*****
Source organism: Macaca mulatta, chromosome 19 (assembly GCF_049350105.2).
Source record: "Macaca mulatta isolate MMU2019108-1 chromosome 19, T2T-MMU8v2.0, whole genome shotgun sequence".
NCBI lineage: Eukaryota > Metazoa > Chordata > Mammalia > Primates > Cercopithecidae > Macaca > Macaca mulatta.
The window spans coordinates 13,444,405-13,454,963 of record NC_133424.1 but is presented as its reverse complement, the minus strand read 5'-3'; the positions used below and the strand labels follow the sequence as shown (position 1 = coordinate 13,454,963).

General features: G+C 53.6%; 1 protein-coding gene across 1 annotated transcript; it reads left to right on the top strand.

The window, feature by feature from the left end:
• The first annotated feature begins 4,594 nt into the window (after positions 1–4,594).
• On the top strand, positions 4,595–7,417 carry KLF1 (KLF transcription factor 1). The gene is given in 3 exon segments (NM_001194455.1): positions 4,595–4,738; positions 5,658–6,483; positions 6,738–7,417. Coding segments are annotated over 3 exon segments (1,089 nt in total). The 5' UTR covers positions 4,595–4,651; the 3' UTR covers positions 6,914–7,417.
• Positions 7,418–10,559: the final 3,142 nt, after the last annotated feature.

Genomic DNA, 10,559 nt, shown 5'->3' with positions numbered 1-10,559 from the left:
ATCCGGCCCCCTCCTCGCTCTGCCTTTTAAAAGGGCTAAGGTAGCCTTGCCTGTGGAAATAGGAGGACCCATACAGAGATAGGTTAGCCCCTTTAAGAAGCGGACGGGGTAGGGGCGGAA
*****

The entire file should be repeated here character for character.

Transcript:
Source organism: Macaca mulatta, chromosome 19 (assembly GCF_049350105.2).
Source record: "Macaca mulatta isolate MMU2019108-1 chromosome 19, T2T-MMU8v2.0, whole genome shotgun sequence".
NCBI lineage: Eukaryota > Metazoa > Chordata > Mammalia > Primates > Cercopithecidae > Macaca > Macaca mulatta.
The window spans coordinates 13,444,405-13,454,963 of record NC_133424.1 but is presented as its reverse complement, the minus strand read 5'-3'; the positions used below and the strand labels follow the sequence as shown (position 1 = coordinate 13,454,963).

General features: G+C 53.6%; 1 protein-coding gene across 1 annotated transcript; it reads left to right on the top strand.

The window, feature by feature from the left end:
• The first annotated feature begins 4,594 nt into the window (after positions 1–4,594).
• On the top strand, positions 4,595–7,417 carry KLF1 (KLF transcription factor 1). The gene is given in 3 exon segments (NM_001194455.1): positions 4,595–4,738; positions 5,658–6,483; positions 6,738–7,417. Coding segments are annotated over 3 exon segments (1,089 nt in total). The 5' UTR covers positions 4,595–4,651; the 3' UTR covers positions 6,914–7,417.
• Positions 7,418–10,559: the final 3,142 nt, after the last annotated feature.

Genomic DNA, 10,559 nt, shown 5'->3' with positions numbered 1-10,559 from the left:
ATCCGGCCCCCTCCTCGCTCTGCCTTTTAAAAGGGCTAAGGTAGCCTTGCCTGTGGAAATAGGAGGACCCATACAGAGATAGGTTAGCCCCTTTAAGAAGCGGACGGGGTAGGGGCGGAA